My third trimester began at the end of June, just in time for the peak heat of Saskatchewan’s summer. Although I felt okay on the bike for the most part, I felt the heat much more quickly than normal and had to cut back on riding when the temperature soared. This meant sometimes having someone else replace me as a ride leader, occasionally swapping my cycle-commuting for driving in and opting for an evening gravel cruise with a friend who was passing through on her way to BC instead of the day of mountain biking we had planned.Read more
My second trimester corresponded to the spring and summer cycling seasons: gravel and road in good weather. The exhaustion I felt in the first trimester dissipated, the round ligament pains went away, and I was finding it easier to set reasonable expectations for what I could do on the bike.
I had already decided I wasn’t going to participate in our club’s Tuesday night race series. Although I was feeling more comfortable, I was taking considerably longer on climbs, so staying in the bunch was going to be pretty much impossible. Between pandmeic restrictions, risking a crash in the pack, and then having every ride turn into an individual time trial, I decided to take a different approach.Read more
My first trimester roughly corresponded to winter and the start of spring – mostly fat biking and ski season. My policy was to try and get out and start a ride (or a ski), and just do as much as felt ok. Despite not gaining much weight, and not having any morning sickness, I took a big hit in terms of form. I was much slower than normal and there were a lot of days where I was totally exhausted after only 20 or 30 minutes of riding.
I was being thrown headfirst into figuring out how to do the activities I loved at a different level than before. I often felt nervous about how far to push my body early on, but looking back, I am happy with how I assessed and responded to how I felt.Read more
The tide is slowly turning when it comes to exercise during pregnancy. Although the recommendation to ride a stationary bike for your cardio because it is safer than a normal bicycle is still extremely prevalent, continuing to ride a bicycle outside during pregnancy is slowing becoming normalized. I was certainly lucky to have several role models in my cycling community who cycled late into their pregnancies, or even all the way through! It’s my turn now to add to those voices.Read more
With snowfall and bitter cold at the end of October it seemed that fat biking season was coming early. But we got a reprieve this past weekend with a glorious few degrees above zero and fast gravel. I think it might be the last time I ride the gravel bike until next year, given that we’ve got fat biking on the plan for tomorrow night!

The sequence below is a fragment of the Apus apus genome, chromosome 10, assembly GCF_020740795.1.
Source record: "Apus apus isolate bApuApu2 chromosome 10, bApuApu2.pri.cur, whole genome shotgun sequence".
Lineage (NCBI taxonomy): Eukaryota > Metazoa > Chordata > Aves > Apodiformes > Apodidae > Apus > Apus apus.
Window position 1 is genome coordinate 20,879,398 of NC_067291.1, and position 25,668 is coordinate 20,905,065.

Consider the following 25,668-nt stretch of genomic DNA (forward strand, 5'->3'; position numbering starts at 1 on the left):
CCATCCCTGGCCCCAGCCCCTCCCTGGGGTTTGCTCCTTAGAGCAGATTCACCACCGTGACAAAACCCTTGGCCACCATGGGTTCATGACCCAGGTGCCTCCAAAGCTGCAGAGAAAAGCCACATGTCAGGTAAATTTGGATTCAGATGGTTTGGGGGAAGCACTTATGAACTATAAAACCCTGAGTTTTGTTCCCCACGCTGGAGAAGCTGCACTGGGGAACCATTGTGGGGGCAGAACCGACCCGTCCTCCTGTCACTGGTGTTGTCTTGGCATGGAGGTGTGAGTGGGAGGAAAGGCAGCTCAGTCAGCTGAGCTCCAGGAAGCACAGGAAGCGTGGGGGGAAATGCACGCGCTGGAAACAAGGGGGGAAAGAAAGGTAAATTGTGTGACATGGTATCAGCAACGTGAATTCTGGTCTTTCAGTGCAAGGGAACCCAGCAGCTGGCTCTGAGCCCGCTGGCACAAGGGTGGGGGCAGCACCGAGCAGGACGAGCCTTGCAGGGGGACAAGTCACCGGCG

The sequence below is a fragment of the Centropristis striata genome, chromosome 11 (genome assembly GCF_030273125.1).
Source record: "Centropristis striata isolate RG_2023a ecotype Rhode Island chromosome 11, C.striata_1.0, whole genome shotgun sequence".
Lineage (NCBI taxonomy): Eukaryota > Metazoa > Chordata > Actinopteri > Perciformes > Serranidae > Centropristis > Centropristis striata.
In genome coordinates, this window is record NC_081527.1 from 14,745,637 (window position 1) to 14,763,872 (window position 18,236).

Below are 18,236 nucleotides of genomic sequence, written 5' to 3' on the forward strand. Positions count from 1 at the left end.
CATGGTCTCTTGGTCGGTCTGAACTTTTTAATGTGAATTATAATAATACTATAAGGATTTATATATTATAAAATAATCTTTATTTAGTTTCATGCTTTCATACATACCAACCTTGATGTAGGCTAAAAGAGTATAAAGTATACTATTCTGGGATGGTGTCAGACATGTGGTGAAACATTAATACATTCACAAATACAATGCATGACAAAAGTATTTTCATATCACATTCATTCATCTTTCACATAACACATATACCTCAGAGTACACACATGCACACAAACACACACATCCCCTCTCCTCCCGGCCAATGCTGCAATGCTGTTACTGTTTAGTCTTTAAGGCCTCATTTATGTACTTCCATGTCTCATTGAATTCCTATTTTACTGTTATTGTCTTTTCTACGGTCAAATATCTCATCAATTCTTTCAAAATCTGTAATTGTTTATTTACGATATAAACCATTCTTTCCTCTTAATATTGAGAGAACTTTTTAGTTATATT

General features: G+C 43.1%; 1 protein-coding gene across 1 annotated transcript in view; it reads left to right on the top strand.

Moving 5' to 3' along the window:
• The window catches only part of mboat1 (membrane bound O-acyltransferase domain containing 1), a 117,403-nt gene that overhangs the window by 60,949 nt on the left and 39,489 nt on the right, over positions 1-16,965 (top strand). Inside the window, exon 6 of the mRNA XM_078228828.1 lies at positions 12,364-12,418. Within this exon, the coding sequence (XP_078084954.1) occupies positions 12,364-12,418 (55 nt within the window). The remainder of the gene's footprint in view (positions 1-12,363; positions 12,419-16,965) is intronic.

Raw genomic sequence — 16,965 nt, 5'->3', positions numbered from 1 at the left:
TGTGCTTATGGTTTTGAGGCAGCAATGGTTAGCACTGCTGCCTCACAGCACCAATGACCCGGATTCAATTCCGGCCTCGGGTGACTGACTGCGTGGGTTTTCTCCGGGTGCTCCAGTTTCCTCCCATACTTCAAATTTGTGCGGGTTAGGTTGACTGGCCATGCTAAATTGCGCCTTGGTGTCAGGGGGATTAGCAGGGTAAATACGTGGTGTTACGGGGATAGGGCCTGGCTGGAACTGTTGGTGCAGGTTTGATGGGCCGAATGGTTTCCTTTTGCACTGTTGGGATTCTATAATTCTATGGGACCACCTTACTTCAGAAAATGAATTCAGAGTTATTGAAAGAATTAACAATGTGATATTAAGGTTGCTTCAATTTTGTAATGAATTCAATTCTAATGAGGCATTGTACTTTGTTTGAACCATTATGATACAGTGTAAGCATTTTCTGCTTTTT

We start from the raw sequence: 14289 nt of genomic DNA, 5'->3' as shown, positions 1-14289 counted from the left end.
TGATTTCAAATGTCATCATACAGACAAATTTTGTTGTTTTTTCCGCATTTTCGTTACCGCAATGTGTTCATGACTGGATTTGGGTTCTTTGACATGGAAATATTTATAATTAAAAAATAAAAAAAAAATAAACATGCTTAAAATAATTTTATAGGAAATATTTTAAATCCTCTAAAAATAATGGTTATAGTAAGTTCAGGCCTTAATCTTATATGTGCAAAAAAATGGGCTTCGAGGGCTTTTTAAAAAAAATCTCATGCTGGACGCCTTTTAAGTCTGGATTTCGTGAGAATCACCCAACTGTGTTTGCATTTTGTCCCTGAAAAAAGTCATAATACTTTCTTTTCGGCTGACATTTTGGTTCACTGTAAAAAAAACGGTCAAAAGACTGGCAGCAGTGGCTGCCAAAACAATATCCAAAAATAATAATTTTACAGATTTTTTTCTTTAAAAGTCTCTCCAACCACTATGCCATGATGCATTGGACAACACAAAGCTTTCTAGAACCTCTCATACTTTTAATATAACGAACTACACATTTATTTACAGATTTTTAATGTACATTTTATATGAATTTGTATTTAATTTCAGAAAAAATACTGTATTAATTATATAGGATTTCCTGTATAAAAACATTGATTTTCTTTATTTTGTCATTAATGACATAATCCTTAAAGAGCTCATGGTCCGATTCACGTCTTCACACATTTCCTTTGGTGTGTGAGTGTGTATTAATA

So given that gravel’s done…. I thought I’d recap a few events from 2019.
I had some unfinished business after the 2018 road season came to an end. After a winter of reflection I set some goals for the 2019 road season, and I’m pleased to say I reached almost all of them!
Yesterday bike riders of all kinds came out to enjoy the pristine pavement of the Regina Bypass before it gets opened to traffic at the end of October. I am an analyst on the project, and I helped to get the ball rolling with MHI and the Regina Bypass Partners who kindly let the Regina Cycling Club put together an event allowing access to a portion of the highway.
We made a day of it, setting up the RCC tent with snacks and drinks and having access to a ~15 km stretch. Some riders did one or two laps, while others did 4 or 5. I manned the registration station and then joined our club for one hot lap, and one casual lap, before tear-down.
All ages came out – the youngest participant was being towed in a trailer, while there were others in their 70s. It was mostly locals from the City’s many cycling clubs, but one fellow came up to our team after to thank us and let us know he was from Prince Albert!
CTV also came by and covered our event for the evening news. They got some great shots, and interviewed Mike. The only thing they missed was the headcount… we had 106 signed waivers at the end of the day.
It was a real treat to be able to use the full width of the roadway, and to be able to race and have fun without being worried about being passed by vehicles. This is just one of many examples of the project being considerate toward cyclists – they have also done a good job of sweeping the shoulder of Dewdney Avenue, which is a popular route. I know we’re all looking forward to the highway opening up – that pristine 3 m shoulder is going to be great to add to the roster!
If you ever get a chance to see a total solar eclipse, do it. Growing up in a family of amateur astronomers, I have many memories of club meetings where members shared pictures and stories of various eclipses they traveled to see around the world. Almost everyone would go to one, get bit by the eclipse chasing bug, and then see another and another… and… well you get the picture.
Given that we said our goodbyes and spent three days driving from Ontario only a few short months ago, we weren’t quite ready to go back home this Christmas. Instead, we decided to visit a friend of ours from our time in Taiwan, who’s now working in Calgary. We rented a car and did a whirlwind tour.
Well, we’ve started another new adventure – Mike has been accepted into the Clinical Psychology program at the University of Regina. So we’ve packed up all our things and driven out to Regina, our new home.